Go Beyond Encryption with a Tunnel

Written by Jesmond Darmanin on April 30, 2009

tmeeh_image11Protection of email traffic flowing between hub servers and separate servers that store mail box accounts is established through encryption in an Exchange 2007 environment. So interception of emails transported between the hub and mail server is nearly prevented with an Exchange journaling system in place. Although email traffic is encrypted, there are other steps required to tighten security with the Exchange journaling mail box.

What still keeps the Exchange journaling system susceptible to attack is the ease of anyone being able to spoof an email.  Being able to compose an email message outside of Microsoft Outlook lets you specify the sender, rather than having Outlook do it. Exchange must authenticate the message, but you can set your display name to anything you want. This can create the illusion that a message was sent by someone else.   A spammer’s daily routine includes using this technique regularly.

When you send an email message using Microsoft Outlook, it combines the sender, subject and body with various SMTP mail delivery control commands. Then Outlook sends out the message to the server. Although isn’t usually practical, a person can actually use the same commands to manually send a message from the command line or from a script without using Microsoft Outlook.

For the cyber criminal, spoofing an email message is only half of the equation. A hacker must also know the email address of the mailbox that’s being used as the journal repository. With these two factors in place, it’s fairly easy for a hacker to sneak a spoofed message into the journaling mailbox.  By changing certain properties of an email (i.e. From, return path,  reply to fields etc.), the bad guys can make an email appear to be from someone other than the actual sender. The result is the email appears to come from a fake email address indicated in the “From” field, when it actually comes from a totally different source.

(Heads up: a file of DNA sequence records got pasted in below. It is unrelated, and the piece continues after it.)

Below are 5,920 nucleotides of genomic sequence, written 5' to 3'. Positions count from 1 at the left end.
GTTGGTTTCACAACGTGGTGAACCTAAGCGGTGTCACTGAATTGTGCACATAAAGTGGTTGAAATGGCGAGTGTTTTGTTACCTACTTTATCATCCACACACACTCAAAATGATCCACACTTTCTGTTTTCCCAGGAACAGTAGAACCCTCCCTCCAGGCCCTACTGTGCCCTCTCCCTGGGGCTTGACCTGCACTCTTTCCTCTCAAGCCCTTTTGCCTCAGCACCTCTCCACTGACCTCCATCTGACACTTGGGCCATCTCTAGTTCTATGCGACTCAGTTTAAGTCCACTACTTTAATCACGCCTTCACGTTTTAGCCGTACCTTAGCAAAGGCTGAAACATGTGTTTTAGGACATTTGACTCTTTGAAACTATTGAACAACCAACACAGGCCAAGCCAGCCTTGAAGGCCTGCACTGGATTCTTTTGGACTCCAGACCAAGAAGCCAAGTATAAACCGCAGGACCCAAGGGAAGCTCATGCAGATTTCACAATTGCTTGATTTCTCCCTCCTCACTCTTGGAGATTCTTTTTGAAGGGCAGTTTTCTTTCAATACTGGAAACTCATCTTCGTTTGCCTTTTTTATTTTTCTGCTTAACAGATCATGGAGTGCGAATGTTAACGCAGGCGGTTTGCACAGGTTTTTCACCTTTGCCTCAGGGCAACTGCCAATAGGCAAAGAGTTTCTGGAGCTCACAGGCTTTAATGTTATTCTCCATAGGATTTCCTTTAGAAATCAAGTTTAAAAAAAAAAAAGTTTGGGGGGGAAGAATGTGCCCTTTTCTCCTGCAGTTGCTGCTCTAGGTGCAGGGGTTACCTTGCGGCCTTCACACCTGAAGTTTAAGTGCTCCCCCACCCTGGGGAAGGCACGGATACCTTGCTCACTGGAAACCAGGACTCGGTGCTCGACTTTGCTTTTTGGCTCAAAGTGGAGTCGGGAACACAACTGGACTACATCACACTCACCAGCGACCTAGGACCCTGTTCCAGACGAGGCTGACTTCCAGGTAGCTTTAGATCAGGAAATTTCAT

Other journaling defense methodologies include the protecting Exchange email archives from spoofing attacks. The key component to protecting your archives against these types of attack is a clear understanding that there is a difference between the sender and the display name. The display name is the name the email recipient sees. It has no value in authenticating the user. The user’s true identity is connected to the account’s globally unique identifier (GUID).

Within the same Exchange Server organization an email recipient can be deceived by a  spoofed display name, when an authenticated email user sends a spoofed message to that  email recipient’s mail box. The Exchange server is not fooled. It knows exactly who actually sent the message, because of how the sender was authenticated.

This authentication process is significant, because journaling always sends messages to the designated recipient mail box in a consistent manner regardless of who sent or received the message being placed in the journal mail box. For example, let’s say email user #1 sends a message to email user #2. The Exchange mail server is also set up to journal a copy of the message to a mail box called “Journal”.  In this scenario, email user #1 or email user #2 won’t send the message to the Journal mailbox. The email will be sent to the Exchange hub server. Then the Exchange hub server sends the message as a Microsoft Exchange message on behalf of the message’s original sender.

If we know that all email messages sent to the journaling mailbox are only supposed to be from Microsoft Exchange, some easy steps can be taken to prevent anyone else or any other entity from sending messages to this mail box. Not publishing the mailbox in the directory is one way to do this.

A further step would be to ensure that only the Exchange server can place items into the journaling mail box.  Below is the process for creating a tunneling mechanism only between the Exchange server and the journal mail box. This ensures the journal mail box does not accept email from any outside entity.

  1. Open the Exchange Server Management console.
  2. Select Recipient Configuration > Mailbox.
  3. Right click on the journal mail box and choose Properties from the menu. This causes the console to display the mailbox’s properties sheet.
  4. Go to the properties sheet’s “Mail Flow Settings” tab
  5. Select the Message Delivery Restrictions option.
  6. Click the “Properties” button to display the Message Delivery Restrictions dialog box.  At this point you can require that all senders to this mailbox be authenticated.  You can also choose to accept only specific senders.  For the journal mail box, accept only messages from Microsoft Exchange.
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